I walked for about an hour and reached Little Vathi to find Charlie Girl stern too the quay. I was invited onboard for a drink which then turned into a delicious meal. The weather had turned to rain but looked as if it would pass before it got dark. Excusing myself I left about half-an-hour before it got dark – about the time it would take me to walk back to the bay in which Malua was anchored. Charlies parting words were “we have a sleeping bag you can stay on board”.
I set off at a pace up the mountain along the road towards the bay just as the rain started to fall. I remembered the road was it from this year or last. No problem just follow the road to the pile of stones and the mud puddle. The rain was no falling and the night had closed in. I could just see but finding the pile of stone was a problem and the mud puddle had of course turned into a pool. No sweat I could see the anchor lights of the boat in the bay below so I head down the side of the hill through an olive grove. About 100 m from the shoreline the bush closed in but I was able to pick my way through the bush in now the darkness. Success I reached the beach. The wrong beach and wrong bay.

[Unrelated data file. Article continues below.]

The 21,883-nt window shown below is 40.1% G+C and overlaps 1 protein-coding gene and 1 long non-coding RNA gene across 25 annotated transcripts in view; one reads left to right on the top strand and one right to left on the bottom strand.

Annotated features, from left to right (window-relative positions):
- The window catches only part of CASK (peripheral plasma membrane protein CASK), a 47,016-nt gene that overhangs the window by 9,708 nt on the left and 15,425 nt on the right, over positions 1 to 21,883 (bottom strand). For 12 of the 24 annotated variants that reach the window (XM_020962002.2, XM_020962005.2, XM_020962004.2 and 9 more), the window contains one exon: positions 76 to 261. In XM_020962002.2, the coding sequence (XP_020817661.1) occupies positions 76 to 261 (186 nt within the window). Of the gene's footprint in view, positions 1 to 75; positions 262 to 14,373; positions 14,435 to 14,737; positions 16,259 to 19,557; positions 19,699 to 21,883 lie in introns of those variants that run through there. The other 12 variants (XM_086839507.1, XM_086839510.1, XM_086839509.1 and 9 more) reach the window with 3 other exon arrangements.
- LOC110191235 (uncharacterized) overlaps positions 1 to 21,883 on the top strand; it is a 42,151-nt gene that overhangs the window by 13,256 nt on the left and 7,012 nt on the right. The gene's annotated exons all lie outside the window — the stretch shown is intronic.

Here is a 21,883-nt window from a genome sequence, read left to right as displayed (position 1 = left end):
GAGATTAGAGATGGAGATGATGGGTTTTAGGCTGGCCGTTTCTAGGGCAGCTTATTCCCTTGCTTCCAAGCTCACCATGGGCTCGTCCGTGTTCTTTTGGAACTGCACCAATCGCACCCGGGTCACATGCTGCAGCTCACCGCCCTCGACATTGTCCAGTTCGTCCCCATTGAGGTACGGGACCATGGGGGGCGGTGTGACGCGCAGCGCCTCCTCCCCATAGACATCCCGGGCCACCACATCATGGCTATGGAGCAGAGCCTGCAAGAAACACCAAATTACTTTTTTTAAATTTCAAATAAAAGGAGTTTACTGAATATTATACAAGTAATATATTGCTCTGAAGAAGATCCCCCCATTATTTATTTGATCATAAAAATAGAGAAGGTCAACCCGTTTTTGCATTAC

OK I recognised the dirt track leading from the bay knowing it would circle the headland and come out on top of the hill above Little Vathi. All I would have to do was return and start again. After about 40 minutes walk I was back at the start point. Right follow the road. This looks familiar - this year or last? Now it was quite dark but with the white road I could make my way. I followed the same road and reach the same olive grove so I knew I had gone too far. Back track to a point I could see anchor lights. The same lights the same bay? No more lights a different bay. Only one way to find out. Head off down the hill side. After a short time I came out in an olive grove which had the same feel as the last but on this occasion I could see the an anchor light. Again the last 100 meters was thick bush but this time it was pitch dark and raining. I took my time and struggled through the undergrowth only to come out on the same beach as before. Ok back along the dirt track to the start point. I was now getting cold and my feet were sore in the wet dockshoes. The thought of the warm sleeping bag on Charlie Girl was tempting.